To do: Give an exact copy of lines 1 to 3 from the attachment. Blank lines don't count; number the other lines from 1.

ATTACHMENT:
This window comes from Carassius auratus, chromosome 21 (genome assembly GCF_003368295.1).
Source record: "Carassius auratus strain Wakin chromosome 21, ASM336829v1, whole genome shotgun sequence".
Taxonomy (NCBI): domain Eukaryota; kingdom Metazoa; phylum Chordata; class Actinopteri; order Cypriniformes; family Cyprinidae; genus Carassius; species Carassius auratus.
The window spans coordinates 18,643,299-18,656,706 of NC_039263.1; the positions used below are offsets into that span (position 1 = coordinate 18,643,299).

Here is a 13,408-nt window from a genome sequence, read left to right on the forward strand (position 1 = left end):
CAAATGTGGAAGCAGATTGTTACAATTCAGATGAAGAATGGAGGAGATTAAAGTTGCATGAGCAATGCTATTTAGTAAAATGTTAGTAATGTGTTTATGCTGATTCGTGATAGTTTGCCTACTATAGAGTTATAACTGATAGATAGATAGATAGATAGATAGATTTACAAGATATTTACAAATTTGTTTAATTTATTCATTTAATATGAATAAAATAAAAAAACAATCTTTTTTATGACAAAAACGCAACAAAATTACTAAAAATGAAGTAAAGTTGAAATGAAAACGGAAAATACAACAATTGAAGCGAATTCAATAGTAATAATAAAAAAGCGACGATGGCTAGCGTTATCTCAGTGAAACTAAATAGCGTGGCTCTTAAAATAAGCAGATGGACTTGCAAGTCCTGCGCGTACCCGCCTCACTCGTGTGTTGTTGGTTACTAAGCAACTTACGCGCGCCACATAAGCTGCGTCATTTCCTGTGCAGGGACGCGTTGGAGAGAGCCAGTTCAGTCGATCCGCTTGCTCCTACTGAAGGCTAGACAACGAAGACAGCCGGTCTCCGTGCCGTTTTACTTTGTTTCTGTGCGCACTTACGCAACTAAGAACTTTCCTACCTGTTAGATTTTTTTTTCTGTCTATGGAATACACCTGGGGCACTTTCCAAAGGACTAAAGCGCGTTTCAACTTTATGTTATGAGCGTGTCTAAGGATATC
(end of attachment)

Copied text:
This window comes from Carassius auratus, chromosome 21 (genome assembly GCF_003368295.1).
Source record: "Carassius auratus strain Wakin chromosome 21, ASM336829v1, whole genome shotgun sequence".
Taxonomy (NCBI): domain Eukaryota; kingdom Metazoa; phylum Chordata; class Actinopteri; order Cypriniformes; family Cyprinidae; genus Carassius; species Carassius auratus.